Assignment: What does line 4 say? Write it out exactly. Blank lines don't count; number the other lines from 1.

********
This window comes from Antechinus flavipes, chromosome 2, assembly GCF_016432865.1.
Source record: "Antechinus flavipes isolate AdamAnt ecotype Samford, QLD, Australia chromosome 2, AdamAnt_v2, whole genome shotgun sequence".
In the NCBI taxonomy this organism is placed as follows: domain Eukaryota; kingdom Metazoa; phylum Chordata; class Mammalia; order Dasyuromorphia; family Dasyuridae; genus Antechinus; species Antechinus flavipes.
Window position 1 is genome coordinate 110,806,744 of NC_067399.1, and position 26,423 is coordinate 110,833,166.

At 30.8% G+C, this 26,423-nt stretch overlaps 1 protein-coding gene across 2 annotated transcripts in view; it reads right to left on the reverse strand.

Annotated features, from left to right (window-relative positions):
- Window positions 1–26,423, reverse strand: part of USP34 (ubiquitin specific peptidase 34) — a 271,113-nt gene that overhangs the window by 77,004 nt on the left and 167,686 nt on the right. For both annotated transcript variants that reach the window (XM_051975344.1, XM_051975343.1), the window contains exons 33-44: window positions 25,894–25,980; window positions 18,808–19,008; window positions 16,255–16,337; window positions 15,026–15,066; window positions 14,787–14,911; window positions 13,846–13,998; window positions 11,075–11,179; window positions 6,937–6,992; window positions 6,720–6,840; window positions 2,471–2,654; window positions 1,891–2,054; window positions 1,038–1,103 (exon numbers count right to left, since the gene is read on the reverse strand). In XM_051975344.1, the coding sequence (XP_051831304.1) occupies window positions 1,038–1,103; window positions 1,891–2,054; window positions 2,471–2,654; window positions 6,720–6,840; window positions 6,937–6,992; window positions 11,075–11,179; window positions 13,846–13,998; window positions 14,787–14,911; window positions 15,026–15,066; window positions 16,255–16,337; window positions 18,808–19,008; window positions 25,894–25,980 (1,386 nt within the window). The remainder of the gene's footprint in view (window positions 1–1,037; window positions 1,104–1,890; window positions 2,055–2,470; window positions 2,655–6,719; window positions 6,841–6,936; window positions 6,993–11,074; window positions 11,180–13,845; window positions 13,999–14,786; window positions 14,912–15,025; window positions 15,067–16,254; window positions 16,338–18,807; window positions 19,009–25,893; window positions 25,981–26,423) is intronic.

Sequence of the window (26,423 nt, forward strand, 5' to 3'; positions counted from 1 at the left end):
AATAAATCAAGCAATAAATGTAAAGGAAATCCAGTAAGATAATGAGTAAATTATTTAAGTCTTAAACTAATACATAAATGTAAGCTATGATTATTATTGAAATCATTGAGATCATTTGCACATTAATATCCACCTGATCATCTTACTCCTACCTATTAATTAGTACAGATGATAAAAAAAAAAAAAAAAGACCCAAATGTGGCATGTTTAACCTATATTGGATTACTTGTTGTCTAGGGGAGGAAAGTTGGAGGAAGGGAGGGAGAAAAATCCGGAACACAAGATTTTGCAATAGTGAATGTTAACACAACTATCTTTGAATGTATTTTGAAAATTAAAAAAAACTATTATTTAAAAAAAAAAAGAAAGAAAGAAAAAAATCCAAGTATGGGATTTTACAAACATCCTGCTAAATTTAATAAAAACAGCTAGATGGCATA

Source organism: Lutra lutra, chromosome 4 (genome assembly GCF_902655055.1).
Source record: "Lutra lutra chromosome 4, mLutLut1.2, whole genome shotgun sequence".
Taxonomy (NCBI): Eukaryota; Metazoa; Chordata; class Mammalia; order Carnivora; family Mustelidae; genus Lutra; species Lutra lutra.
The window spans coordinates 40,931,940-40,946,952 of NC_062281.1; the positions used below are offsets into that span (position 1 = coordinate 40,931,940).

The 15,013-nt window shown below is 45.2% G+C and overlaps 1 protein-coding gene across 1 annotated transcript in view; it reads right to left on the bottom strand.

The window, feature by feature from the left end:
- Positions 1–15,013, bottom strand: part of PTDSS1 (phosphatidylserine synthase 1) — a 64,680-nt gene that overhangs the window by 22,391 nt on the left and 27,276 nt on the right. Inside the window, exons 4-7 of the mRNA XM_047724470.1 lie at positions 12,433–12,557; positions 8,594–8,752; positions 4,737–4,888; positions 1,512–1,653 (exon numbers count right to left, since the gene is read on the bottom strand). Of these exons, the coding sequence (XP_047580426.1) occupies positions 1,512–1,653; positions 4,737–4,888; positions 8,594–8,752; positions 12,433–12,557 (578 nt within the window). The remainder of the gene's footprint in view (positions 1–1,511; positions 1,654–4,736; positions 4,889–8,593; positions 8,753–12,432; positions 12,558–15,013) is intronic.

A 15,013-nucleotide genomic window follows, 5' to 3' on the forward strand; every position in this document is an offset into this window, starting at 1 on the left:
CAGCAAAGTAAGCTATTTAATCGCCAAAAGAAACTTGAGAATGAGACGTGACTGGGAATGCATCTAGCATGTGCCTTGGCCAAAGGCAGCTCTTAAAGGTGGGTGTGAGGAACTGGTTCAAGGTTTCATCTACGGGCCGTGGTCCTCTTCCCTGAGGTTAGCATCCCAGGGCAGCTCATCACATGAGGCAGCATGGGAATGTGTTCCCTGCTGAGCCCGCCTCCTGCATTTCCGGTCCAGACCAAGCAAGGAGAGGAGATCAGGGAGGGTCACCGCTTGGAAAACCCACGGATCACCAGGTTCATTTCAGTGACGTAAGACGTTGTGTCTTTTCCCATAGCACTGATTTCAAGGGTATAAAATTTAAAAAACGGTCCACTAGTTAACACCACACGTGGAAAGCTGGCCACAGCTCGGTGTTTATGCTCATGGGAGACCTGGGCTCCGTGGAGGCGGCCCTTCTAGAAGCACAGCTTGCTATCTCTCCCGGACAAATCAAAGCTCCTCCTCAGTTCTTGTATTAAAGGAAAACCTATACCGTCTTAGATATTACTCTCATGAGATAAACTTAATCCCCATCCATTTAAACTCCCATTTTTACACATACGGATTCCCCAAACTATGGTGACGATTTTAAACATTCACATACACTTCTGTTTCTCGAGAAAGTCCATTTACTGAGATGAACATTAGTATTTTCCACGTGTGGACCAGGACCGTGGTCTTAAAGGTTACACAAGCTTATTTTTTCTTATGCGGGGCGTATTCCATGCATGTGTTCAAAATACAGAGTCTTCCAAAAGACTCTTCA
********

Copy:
Window position 1 is genome coordinate 110,806,744 of NC_067399.1, and position 26,423 is coordinate 110,833,166.